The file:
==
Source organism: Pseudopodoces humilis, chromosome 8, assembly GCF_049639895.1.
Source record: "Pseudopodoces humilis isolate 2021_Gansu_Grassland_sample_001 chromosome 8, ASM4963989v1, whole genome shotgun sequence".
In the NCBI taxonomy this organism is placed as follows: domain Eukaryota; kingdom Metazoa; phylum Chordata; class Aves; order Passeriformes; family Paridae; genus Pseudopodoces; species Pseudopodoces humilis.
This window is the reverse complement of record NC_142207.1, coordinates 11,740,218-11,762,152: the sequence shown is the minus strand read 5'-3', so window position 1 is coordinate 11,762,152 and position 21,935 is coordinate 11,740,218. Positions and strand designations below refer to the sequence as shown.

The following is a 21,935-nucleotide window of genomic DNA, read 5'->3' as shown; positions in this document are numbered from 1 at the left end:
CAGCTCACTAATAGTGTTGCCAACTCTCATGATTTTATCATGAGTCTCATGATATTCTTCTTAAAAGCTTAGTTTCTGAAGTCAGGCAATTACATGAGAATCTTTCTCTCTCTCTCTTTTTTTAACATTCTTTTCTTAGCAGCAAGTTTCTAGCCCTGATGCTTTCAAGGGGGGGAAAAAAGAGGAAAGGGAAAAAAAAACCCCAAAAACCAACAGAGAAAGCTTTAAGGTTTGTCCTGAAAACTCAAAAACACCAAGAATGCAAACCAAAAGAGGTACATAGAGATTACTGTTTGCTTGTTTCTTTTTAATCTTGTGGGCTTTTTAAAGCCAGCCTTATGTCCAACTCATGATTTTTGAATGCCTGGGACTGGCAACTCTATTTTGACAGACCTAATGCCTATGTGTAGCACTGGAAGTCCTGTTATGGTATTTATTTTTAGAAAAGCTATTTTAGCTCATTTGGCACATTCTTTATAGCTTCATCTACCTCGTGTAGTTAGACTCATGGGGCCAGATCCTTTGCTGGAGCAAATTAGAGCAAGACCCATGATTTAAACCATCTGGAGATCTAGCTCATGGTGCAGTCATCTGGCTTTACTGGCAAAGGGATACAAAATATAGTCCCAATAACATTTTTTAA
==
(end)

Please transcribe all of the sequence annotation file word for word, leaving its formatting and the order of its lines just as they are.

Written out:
Source organism: Pseudopodoces humilis, chromosome 8, assembly GCF_049639895.1.
Source record: "Pseudopodoces humilis isolate 2021_Gansu_Grassland_sample_001 chromosome 8, ASM4963989v1, whole genome shotgun sequence".
In the NCBI taxonomy this organism is placed as follows: domain Eukaryota; kingdom Metazoa; phylum Chordata; class Aves; order Passeriformes; family Paridae; genus Pseudopodoces; species Pseudopodoces humilis.
This window is the reverse complement of record NC_142207.1, coordinates 11,740,218-11,762,152: the sequence shown is the minus strand read 5'-3', so window position 1 is coordinate 11,762,152 and position 21,935 is coordinate 11,740,218. Positions and strand designations below refer to the sequence as shown.

The following is a 21,935-nucleotide window of genomic DNA, read 5'->3' as shown; positions in this document are numbered from 1 at the left end:
CAGCTCACTAATAGTGTTGCCAACTCTCATGATTTTATCATGAGTCTCATGATATTCTTCTTAAAAGCTTAGTTTCTGAAGTCAGGCAATTACATGAGAATCTTTCTCTCTCTCTCTTTTTTTAACATTCTTTTCTTAGCAGCAAGTTTCTAGCCCTGATGCTTTCAAGGGGGGGAAAAAAGAGGAAAGGGAAAAAAAAACCCCAAAAACCAACAGAGAAAGCTTTAAGGTTTGTCCTGAAAACTCAAAAACACCAAGAATGCAAACCAAAAGAGGTACATAGAGATTACTGTTTGCTTGTTTCTTTTTAATCTTGTGGGCTTTTTAAAGCCAGCCTTATGTCCAACTCATGATTTTTGAATGCCTGGGACTGGCAACTCTATTTTGACAGACCTAATGCCTATGTGTAGCACTGGAAGTCCTGTTATGGTATTTATTTTTAGAAAAGCTATTTTAGCTCATTTGGCACATTCTTTATAGCTTCATCTACCTCGTGTAGTTAGACTCATGGGGCCAGATCCTTTGCTGGAGCAAATTAGAGCAAGACCCATGATTTAAACCATCTGGAGATCTAGCTCATGGTGCAGTCATCTGGCTTTACTGGCAAAGGGATACAAAATATAGTCCCAATAACATTTTTTAA